Plans in train to renovate Fort Nassau

Minister of Culture, Youth and Sport Dr Frank Anthony recently visited Fort Nassau as plans take shape to renovate the monument and make it attractive to locals and tourists.

Fort Nassau’s marker which was placed there by the National Trust
Fort Nassau’s marker which was placed there by the National Trust

According to a Government Information Agency (GINA) Fort Nassau was built with wood and enclosed with palisades, an irregular rectangular redoubt, a barrack to house about 60 soldiers and a main building where the governor, captain, secretary and lieutenants lived. Only the foundation of the above structures remain today, and according to the minister, the National Trust which is tasked with preserving historic sites will be working to safeguard the area.

The National Trust had erected signs as part of its preservation work previously however, most had been destroyed and efforts will be made to erect more durable ones. Plans are also in train to renovate the small landing area which provides access from the Berbice River.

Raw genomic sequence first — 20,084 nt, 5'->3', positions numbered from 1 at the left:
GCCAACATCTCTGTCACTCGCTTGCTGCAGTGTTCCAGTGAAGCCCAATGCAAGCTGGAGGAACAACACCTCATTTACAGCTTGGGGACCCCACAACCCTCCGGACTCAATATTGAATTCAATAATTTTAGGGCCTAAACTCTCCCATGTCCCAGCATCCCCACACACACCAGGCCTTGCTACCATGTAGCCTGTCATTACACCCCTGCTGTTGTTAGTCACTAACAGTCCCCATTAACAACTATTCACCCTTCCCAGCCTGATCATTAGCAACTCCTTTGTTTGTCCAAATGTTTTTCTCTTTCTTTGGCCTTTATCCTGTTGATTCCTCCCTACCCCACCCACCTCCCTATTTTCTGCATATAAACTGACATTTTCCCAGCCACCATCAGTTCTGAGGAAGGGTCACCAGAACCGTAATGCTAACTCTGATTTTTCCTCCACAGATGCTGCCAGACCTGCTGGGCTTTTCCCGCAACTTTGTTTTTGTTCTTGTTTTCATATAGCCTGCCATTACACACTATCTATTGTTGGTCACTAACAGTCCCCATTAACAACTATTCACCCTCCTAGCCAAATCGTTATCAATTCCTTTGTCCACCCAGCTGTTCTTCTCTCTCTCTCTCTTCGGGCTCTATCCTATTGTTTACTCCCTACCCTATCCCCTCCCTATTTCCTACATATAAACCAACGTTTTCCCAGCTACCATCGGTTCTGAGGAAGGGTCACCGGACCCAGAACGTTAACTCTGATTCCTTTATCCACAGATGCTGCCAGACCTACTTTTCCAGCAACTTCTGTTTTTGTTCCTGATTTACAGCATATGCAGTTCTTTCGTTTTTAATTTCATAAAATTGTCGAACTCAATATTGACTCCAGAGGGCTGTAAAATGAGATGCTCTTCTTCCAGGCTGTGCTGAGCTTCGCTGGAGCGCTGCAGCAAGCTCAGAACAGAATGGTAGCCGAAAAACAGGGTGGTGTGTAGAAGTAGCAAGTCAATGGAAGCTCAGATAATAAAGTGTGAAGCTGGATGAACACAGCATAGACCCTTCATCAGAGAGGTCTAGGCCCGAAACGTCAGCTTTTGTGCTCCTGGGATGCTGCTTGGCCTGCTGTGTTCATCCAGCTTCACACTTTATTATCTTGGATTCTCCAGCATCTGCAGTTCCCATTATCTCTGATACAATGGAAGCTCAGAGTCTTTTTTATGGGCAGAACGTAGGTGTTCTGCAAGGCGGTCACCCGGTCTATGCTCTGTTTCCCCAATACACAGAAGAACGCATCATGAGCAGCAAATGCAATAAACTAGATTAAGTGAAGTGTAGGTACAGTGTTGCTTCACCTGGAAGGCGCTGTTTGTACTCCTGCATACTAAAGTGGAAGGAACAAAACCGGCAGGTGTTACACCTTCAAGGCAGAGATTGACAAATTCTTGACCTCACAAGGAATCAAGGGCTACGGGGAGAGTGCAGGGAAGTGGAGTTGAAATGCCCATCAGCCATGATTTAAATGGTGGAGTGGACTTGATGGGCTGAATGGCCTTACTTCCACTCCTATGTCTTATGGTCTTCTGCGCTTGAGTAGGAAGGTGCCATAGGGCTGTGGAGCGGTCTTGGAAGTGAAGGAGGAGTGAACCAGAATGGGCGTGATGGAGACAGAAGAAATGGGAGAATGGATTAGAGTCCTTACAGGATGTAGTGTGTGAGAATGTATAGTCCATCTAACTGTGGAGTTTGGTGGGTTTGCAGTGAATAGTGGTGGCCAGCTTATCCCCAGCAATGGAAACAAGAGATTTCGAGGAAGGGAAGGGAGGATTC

Anthony said the objective is to make Fort Nassau an attractive location for visitors and tourists. “We want to make [it] into a site where people can go and learn about the history so that they can be easily guided around the site,” he said. Anthony admitted that the magnitude of work is great and said it will be accomplished in phases; similar to the renovation works done on Fort Zeelandia and the Court of Policy Hall, on Fort Island in the Essequibo River.

In 1999 Fort Zeelandia and the Court of Policy Hall, Fort Nassau, Fort Kyk-Over-Al, Red House, St George’s Cathedral, the 1763 Monument, the Non-Aligned Monument, Umana Yana and the African Liberation Monument were declared national monuments. The Trust also recently started a new initiative of erecting interpretive heritage markers/signs at several historic sites in Guyana. The signs provide information on the historical background and significance of the site.

GINA said the Fort located on the eastern bank of the Berbice River has its genesis in 1697 when it was built by Dutch merchant Abraham Van Pere. It served as the seat of the government in Berbice and was also the location from where the 1763 slave rebellion led by Cuffy was initiated.

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